Steven H. Eversley from McKinley High School here was tired of the pressure of being one of two black biochemistry majors at the University of Massachusetts.
"I was always having to prove myself," he said. "My instructors seemed to have no frame of reference for dealing with me." He found a psychological refuge at Howard University.
Jamie C. Quarrelles also is back in Washington, where she has found financial refuge at Howard. She felt the crunch of paying $8,000 at Duquesne University in Pittsburgh. Howard costs $2,200 plus expenses, and she can live at home.
Eversley and Quarrelles are signals that something is different these days on the yard at Howard, where transfer enrollment is up nearly 25 percent. "I think the transfers are about 50 percent for financial reasons and 50 percent for psychological-social benefits," says Dr. Kenneth S. Tollett, director of Howard's Institute for the Study of Educational Policy. "Apparently more and more of students are opting for a more livable environment over status. There is a new breed of white students who are less liberal than their parents. This is not something that has been studied much systematically . . . I have been looking at it anecdotally."
The changing psychological climate was hinted at in February 1981, when the weekly Chronicle of Higher Education reported an outbreak of cross burnings and racial slurs that was worrying some predominantly white colleges. While some observers thought the Chronicle exaggerated its case, most agree that tensions are real and perhaps contribute to the number of freshmen at the school this year sporting T-shirts from prestigious prep schools.
Yet race is not all that is involved. Cutbacks in federal student aid, for instance, are forcing out low-income students while many from higher-income families are transferring from more expensive schools. And the mood on many of America's college campuses has changed.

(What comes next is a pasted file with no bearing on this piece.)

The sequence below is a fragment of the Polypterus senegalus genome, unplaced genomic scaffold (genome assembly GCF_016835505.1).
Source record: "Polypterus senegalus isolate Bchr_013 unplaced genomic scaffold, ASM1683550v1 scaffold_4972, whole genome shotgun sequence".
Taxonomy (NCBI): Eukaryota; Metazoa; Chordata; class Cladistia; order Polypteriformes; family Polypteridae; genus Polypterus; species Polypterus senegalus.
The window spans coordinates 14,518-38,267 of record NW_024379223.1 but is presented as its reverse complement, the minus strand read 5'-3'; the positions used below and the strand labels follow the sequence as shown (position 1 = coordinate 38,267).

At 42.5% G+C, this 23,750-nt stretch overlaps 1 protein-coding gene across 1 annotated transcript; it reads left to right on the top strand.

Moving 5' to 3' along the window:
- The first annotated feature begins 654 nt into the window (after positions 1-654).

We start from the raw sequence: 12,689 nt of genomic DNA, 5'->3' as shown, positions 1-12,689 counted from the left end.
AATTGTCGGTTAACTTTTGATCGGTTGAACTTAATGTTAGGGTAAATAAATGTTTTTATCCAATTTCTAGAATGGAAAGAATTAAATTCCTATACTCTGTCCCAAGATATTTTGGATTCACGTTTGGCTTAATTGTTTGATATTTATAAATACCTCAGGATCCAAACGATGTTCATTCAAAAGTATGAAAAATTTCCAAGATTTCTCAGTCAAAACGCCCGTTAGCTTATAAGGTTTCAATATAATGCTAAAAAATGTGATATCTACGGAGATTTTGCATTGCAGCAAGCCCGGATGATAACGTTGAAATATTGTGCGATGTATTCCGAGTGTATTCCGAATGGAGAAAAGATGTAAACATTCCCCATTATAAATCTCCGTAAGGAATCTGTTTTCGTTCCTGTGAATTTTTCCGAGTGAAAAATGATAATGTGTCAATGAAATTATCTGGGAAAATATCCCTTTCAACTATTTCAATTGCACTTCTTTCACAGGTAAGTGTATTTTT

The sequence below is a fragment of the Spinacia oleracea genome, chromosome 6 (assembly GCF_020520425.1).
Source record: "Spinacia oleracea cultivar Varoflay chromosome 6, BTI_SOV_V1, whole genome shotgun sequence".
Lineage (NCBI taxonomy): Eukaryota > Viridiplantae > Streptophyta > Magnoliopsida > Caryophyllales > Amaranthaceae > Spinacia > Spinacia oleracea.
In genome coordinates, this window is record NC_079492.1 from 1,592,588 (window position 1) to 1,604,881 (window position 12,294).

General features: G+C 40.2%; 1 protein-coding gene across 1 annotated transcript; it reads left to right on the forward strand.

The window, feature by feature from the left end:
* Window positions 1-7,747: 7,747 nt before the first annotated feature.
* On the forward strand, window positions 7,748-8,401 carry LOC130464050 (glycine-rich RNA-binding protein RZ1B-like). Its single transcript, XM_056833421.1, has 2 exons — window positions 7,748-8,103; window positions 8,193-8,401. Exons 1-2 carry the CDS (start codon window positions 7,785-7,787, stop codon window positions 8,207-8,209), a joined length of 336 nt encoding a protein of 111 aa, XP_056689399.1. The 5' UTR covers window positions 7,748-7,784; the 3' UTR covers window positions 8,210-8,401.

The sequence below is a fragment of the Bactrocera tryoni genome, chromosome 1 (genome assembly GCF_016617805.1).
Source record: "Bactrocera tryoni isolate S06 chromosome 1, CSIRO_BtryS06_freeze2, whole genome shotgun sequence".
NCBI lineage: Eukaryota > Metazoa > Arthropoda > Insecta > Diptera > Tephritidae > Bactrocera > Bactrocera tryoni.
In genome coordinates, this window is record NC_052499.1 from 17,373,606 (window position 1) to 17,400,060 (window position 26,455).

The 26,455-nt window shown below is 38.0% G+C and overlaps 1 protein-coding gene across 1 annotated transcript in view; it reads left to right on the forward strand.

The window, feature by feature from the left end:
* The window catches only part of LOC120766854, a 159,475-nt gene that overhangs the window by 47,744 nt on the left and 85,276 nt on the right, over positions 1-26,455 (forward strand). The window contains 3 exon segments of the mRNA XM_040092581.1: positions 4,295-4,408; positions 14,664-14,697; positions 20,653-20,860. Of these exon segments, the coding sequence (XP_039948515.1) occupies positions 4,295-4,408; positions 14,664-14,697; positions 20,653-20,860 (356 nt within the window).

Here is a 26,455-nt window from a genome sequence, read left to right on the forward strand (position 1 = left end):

One university administrator noted that during visits to predominantly white campuses 10 years ago, he observed black students choosing self-isolation, yet not feeling marginal because they had a sense of unity and a common goal of establishing black identity.
Today, the observer said, many black students feel isolated without a cause. Black studies programs are in retreat, there is a national trend toward conservatism and the galvanizing force of black consciousness is dramatically lessened. As a result, many students feel increasingly on the edge of the mainstream.
It would be a mistake to take this transfer trend as an indication that the country's best and brightest blacks are now returning en masse to black schools such as Howard. This clearly isn't so. Most American colleges and universities still make strong efforts to get and keep minority students and there are plenty of excellent black students to go around.
Interestingly, Howard professors who complained a decade ago that they were suddenly getting only leftovers from newly integrated schools can look forward once again to getting some of the cream of the crop.
The picture emerging is that of a partially desegregated society, where blacks no longer feel compelled to rush into white schools just because white schools suddenly have opened their doors to them. There is a renaissance of black college life, a new recognition in the value of traditionally black colleges, and that's a plus. Black students have a real choice.
Still, it's a complex, murky picture, as Steven Eversley is quick to point out. "Part of his decision to leave Massachusetts was my personality. I felt uncomfortable going to white professors when I didn't know what was going on. I didn't want them to say, 'Here's this only black student and he doesn't know what's going on.' I wasn't finding it easy to establish relationships with people who could help me. I thought it would be easier to get people to take me seriously at Howard."